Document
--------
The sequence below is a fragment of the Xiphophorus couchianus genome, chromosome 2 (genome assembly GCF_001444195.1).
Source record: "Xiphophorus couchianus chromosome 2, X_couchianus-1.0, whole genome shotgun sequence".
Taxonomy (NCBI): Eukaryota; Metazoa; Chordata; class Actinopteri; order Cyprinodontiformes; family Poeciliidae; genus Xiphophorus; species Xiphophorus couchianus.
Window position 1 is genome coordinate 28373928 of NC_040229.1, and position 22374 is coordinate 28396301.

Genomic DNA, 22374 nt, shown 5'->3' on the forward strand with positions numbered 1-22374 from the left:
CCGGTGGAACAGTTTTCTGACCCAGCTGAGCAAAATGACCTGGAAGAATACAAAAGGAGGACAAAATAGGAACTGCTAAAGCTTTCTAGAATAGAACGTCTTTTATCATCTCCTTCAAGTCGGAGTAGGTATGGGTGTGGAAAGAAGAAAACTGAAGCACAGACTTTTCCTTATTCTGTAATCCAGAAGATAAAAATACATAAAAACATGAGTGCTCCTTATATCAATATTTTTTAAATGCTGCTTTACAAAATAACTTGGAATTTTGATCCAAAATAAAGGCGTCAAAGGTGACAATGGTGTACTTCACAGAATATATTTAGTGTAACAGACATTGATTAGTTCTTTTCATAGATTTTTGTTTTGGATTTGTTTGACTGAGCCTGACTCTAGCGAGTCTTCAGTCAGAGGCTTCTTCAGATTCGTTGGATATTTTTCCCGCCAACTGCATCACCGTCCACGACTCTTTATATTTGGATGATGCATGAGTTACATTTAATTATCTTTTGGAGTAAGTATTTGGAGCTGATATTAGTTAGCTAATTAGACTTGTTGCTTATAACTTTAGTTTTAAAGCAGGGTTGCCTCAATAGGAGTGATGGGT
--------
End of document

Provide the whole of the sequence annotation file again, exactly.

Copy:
The sequence below is a fragment of the Xiphophorus couchianus genome, chromosome 2 (genome assembly GCF_001444195.1).
Source record: "Xiphophorus couchianus chromosome 2, X_couchianus-1.0, whole genome shotgun sequence".
Taxonomy (NCBI): Eukaryota; Metazoa; Chordata; class Actinopteri; order Cyprinodontiformes; family Poeciliidae; genus Xiphophorus; species Xiphophorus couchianus.
Window position 1 is genome coordinate 28373928 of NC_040229.1, and position 22374 is coordinate 28396301.

Genomic DNA, 22374 nt, shown 5'->3' on the forward strand with positions numbered 1-22374 from the left:
CCGGTGGAACAGTTTTCTGACCCAGCTGAGCAAAATGACCTGGAAGAATACAAAAGGAGGACAAAATAGGAACTGCTAAAGCTTTCTAGAATAGAACGTCTTTTATCATCTCCTTCAAGTCGGAGTAGGTATGGGTGTGGAAAGAAGAAAACTGAAGCACAGACTTTTCCTTATTCTGTAATCCAGAAGATAAAAATACATAAAAACATGAGTGCTCCTTATATCAATATTTTTTAAATGCTGCTTTACAAAATAACTTGGAATTTTGATCCAAAATAAAGGCGTCAAAGGTGACAATGGTGTACTTCACAGAATATATTTAGTGTAACAGACATTGATTAGTTCTTTTCATAGATTTTTGTTTTGGATTTGTTTGACTGAGCCTGACTCTAGCGAGTCTTCAGTCAGAGGCTTCTTCAGATTCGTTGGATATTTTTCCCGCCAACTGCATCACCGTCCACGACTCTTTATATTTGGATGATGCATGAGTTACATTTAATTATCTTTTGGAGTAAGTATTTGGAGCTGATATTAGTTAGCTAATTAGACTTGTTGCTTATAACTTTAGTTTTAAAGCAGGGTTGCCTCAATAGGAGTGATGGGT